It's a little bit like Hong Kong ( in that it's an oriential island port established by the Brits etc ), but lacks the trading clout of it's Chinese sibling. There are quite a few big business tower blocks, but there is also a liberal smattering of colonial edifices. It's not a bad place, but we're struggled a bit with the heat and humidity to be honest, so a couple of days was enough for us. Must admit that the ready availability of India food was a big help though.
Athena talked me into some sundown beers in the very posh bar of the Eastern and Oriental Hotel one evening. It was all very posh, with fellas in '50s shorts and pith helmets opening the doors, and waiters dressed in tuxes serving the booze. Nice, but I could dine for a week on the price of half a shandy here. Nice nuts though (bar snacks, not the waiters).
To escape the heat a bit, we took a funicular railway up to the top of the island's highest point, Penang Hill. The peak is eight hundred metres above sea level so it knocked a good five degress of the air temperature and the humidity didn't seem as fierce. The views were good, but a bit hazy. The best overview I can give is this bit of video taken as we approach the docks when arriving on the ferry.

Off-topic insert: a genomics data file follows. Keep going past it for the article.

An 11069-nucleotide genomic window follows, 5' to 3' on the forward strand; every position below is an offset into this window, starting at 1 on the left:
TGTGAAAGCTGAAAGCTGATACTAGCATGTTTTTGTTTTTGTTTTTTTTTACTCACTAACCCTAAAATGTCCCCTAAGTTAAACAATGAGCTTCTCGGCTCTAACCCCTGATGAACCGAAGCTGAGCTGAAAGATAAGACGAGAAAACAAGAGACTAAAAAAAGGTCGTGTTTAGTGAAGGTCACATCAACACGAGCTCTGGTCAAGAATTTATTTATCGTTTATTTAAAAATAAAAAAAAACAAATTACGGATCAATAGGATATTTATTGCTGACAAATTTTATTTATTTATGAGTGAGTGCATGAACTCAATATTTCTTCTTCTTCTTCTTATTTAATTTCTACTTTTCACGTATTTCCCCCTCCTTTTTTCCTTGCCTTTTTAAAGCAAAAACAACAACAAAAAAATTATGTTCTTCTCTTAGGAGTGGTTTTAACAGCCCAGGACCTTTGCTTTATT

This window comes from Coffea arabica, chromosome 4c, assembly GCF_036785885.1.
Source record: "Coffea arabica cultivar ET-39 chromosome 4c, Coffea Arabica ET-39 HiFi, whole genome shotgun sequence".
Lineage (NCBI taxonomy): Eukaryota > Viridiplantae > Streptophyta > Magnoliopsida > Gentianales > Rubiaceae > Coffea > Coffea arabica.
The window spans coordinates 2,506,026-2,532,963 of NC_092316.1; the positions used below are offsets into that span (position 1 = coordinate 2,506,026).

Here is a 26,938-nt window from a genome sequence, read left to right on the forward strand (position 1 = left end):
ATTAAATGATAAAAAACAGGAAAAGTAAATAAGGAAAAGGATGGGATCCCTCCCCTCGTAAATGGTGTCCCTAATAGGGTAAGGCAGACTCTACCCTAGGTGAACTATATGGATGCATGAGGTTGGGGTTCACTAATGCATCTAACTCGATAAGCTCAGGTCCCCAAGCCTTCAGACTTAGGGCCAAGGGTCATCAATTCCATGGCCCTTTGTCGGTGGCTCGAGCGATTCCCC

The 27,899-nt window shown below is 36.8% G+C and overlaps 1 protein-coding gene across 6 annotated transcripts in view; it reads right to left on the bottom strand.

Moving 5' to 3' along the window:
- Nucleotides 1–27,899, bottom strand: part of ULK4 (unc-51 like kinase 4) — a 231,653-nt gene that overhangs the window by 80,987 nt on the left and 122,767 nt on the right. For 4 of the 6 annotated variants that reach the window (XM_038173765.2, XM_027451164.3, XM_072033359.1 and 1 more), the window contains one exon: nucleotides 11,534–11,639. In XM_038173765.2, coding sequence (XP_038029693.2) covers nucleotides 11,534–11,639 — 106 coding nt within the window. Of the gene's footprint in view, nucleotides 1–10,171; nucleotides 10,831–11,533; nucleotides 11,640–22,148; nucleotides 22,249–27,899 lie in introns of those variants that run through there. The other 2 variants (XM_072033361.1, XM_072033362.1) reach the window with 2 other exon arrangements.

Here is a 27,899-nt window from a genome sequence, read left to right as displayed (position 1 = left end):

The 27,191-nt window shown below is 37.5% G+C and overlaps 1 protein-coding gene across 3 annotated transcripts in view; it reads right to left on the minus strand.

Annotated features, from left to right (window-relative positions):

Final thing to report is a funny conversation we had with a old fella who worked occasionally in the guesthouse we were staying in. It turns out that about fifteen years ago he retired from the police service where he'd risen to the rank of Assistant Chief Constable of Penang. He'd actually joined the police back in 1955 when Britain still ruled the Malaysian roost. He told us that the pay wasn't very good, but that he'd soon realised that there was a fortune to be made from back handers etc. He was posted down to the south of Malaysia to Johor, so he would send most of the dodgy money back home to his Granny for safe keeping and also to help with the upkeep of the house and to look after his two younger sisters ( both his parents had died ). He did this for quite a while, so was very surprised to see little evidence of the money when he eventually returned to Georgetown on leave. A nephew explained that Granny was spending a lot of time a few doors down the road at an illegal gambling den. A few quiet words established that Granny had blown the lot gambling on dice. He reckoned she'd lost around 100,000 Ringits at a time when 6000 Ringits would buy a small apartment ! He obviously had a few words with Granny and his gambling neighbours, but when the money was still being lost he eventually obtained an arrest warrant, and picked up everyone in the gambling den, including Granny, and dumped them in the cells for the night. Apparantly, even after this Granny still couldn't be trusted with the cash, so he simply didn't send any home anymore. Slightly ironic, that all the cash he was raising through underworld corruption in Johor, was being return, via Granny, to the underworld in Georgetown. Nice old fella. Bad teeth though. Or should I say tooth.